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|Messrs. De Salcedo and Casa Calvo had exercised an absolute authority: but,
far from their being reproached with any abuse of power, it was admitted that they had administered the
government with wisdom, moderation, and justice; the inhabitants, indeed, only waited till the cession was
made to the United States, and their authority had entirely ceased, to render them a public proof of affection
and gratitude. Thenceforth no favour was hoped for from them, and these testimonies of respect had a
much more certain character of sincerity than those which are invariably addressed to rulers on their
accession to power.
The United States had garrisons on the frontier posts. General Wilkinson, having taken command of them, advanced to the left bank of the Mississippi, and established his camp, on the 17th and 18th of December, 1803, at half a league from New Orleans. As soon as this division was in sight, the Spanish troops embarked and set sail for the Havannah.
The next day, discharges of artillery from the forts and vessels in the road announced the farewell which the French magistrates were then taking of the colony. They became for ever strangers to a province alternately Spanish and French, and which bore the name of one of our greatest kings; they once more addressed as countrymen those whom they were never again to see. This colony, which had been always exposed to inevitable vicissitudes under the laws of a state, from which it was separated two thousand leagues, was now undergoing its last crisis. This event put an end to uncertainties that had lasted for a century., and fixed for ever the fate of these fine regions. The spontaneous acknowledgment of the independence of Louisiana, its annexation to the confederacy of a prosperous people were the acts of the wisest policy; and those who shall hereafter be in a condition to observe their consequences, will admit that they ought to rank with the most important occurrences in the history of our times.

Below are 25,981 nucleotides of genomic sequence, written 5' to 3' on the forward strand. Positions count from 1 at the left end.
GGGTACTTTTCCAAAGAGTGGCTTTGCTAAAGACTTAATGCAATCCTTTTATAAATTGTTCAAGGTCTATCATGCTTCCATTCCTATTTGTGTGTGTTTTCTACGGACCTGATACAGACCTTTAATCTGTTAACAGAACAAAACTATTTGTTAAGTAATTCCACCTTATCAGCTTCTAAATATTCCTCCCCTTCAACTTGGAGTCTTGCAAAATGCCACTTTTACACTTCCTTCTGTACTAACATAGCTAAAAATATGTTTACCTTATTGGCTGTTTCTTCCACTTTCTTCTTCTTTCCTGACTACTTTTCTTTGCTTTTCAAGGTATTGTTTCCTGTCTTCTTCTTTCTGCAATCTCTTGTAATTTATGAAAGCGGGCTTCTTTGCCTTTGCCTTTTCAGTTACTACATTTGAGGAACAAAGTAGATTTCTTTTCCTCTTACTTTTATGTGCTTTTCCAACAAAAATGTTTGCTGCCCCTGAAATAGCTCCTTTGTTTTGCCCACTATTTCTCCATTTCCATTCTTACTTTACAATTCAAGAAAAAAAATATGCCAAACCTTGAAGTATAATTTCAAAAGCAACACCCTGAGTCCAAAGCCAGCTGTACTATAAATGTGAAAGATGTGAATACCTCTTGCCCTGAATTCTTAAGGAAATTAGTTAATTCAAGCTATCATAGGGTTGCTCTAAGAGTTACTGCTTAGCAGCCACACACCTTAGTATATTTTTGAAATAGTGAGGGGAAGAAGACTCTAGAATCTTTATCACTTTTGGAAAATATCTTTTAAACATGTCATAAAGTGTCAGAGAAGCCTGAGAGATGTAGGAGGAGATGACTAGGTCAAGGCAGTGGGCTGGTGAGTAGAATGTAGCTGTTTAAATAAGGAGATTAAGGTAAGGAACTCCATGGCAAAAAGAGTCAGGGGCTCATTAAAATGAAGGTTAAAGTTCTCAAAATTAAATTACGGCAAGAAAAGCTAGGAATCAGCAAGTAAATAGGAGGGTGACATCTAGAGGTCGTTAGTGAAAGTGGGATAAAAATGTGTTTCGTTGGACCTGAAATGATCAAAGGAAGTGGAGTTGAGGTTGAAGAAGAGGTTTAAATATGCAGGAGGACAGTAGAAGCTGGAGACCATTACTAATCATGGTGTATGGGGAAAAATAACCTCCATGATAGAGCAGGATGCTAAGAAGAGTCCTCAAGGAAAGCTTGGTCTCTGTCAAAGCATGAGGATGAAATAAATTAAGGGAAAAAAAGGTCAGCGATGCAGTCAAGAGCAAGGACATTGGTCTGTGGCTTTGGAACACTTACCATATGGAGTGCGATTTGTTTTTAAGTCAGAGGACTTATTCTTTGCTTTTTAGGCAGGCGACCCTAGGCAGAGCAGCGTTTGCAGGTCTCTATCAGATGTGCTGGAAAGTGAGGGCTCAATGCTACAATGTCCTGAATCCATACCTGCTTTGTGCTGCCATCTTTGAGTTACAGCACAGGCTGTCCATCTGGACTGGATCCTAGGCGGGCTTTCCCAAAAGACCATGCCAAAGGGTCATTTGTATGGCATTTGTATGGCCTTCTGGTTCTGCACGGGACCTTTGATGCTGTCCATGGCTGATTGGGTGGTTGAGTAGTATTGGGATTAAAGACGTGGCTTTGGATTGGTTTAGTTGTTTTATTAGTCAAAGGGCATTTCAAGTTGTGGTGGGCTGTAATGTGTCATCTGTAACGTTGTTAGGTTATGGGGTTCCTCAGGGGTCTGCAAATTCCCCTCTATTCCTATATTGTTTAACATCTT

On the 20th of December, the day fixed for the delivery of the colony to the United States, Laussat, accompanied by a numerous retinue, went to the City Hall. At the same instant the American troops were, by his orders, introduced into the capital.
Claiborne and Wilkinson were received in form in the City Hall, and were placed on the two sides of the prefect. The treaty of cession, the respective powers of the commissioners, and the certificate of the exchange of ratifications were read. Laussat then pronounced these words: "In conformity with the treaty, I put the United States in possession of Louisiana and its dependencies. The citizens and inhabitants, who wish to remain here and obey the laws, are from this moment exonerated from the oath of fidelity to the French republic." Mr. Claiborne, the governor of the territory of Mississippi, exercising the powers of governor general and intendant of the province of Louisiana, delivered a congratulatory discourse, addressed to the Louisianians.